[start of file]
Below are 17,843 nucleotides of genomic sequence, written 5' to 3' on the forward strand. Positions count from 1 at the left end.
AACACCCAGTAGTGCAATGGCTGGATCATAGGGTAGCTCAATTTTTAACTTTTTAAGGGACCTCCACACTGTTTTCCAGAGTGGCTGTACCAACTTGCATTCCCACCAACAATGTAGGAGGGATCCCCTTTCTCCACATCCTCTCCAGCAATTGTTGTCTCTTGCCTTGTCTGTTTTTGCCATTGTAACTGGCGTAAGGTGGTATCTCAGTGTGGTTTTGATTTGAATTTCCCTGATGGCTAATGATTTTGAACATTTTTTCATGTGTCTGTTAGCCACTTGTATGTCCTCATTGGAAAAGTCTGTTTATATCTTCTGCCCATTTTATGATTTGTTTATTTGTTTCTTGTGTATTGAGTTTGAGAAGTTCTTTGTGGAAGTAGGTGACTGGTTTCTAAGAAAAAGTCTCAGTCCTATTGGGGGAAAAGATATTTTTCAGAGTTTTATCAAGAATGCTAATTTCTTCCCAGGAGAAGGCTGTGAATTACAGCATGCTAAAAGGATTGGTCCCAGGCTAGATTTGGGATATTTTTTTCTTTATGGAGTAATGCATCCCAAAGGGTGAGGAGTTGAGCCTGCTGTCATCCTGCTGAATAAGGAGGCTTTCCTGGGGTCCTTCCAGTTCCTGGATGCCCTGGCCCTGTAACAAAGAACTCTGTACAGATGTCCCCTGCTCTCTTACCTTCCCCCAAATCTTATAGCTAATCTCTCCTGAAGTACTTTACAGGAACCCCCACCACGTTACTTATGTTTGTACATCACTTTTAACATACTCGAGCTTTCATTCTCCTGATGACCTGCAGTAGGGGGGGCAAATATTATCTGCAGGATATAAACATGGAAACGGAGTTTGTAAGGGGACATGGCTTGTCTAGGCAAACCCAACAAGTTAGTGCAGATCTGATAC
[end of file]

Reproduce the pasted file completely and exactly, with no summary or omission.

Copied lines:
Below are 17,843 nucleotides of genomic sequence, written 5' to 3' on the forward strand. Positions count from 1 at the left end.
AACACCCAGTAGTGCAATGGCTGGATCATAGGGTAGCTCAATTTTTAACTTTTTAAGGGACCTCCACACTGTTTTCCAGAGTGGCTGTACCAACTTGCATTCCCACCAACAATGTAGGAGGGATCCCCTTTCTCCACATCCTCTCCAGCAATTGTTGTCTCTTGCCTTGTCTGTTTTTGCCATTGTAACTGGCGTAAGGTGGTATCTCAGTGTGGTTTTGATTTGAATTTCCCTGATGGCTAATGATTTTGAACATTTTTTCATGTGTCTGTTAGCCACTTGTATGTCCTCATTGGAAAAGTCTGTTTATATCTTCTGCCCATTTTATGATTTGTTTATTTGTTTCTTGTGTATTGAGTTTGAGAAGTTCTTTGTGGAAGTAGGTGACTGGTTTCTAAGAAAAAGTCTCAGTCCTATTGGGGGAAAAGATATTTTTCAGAGTTTTATCAAGAATGCTAATTTCTTCCCAGGAGAAGGCTGTGAATTACAGCATGCTAAAAGGATTGGTCCCAGGCTAGATTTGGGATATTTTTTTCTTTATGGAGTAATGCATCCCAAAGGGTGAGGAGTTGAGCCTGCTGTCATCCTGCTGAATAAGGAGGCTTTCCTGGGGTCCTTCCAGTTCCTGGATGCCCTGGCCCTGTAACAAAGAACTCTGTACAGATGTCCCCTGCTCTCTTACCTTCCCCCAAATCTTATAGCTAATCTCTCCTGAAGTACTTTACAGGAACCCCCACCACGTTACTTATGTTTGTACATCACTTTTAACATACTCGAGCTTTCATTCTCCTGATGACCTGCAGTAGGGGGGGCAAATATTATCTGCAGGATATAAACATGGAAACGGAGTTTGTAAGGGGACATGGCTTGTCTAGGCAAACCCAACAAGTTAGTGCAGATCTGATAC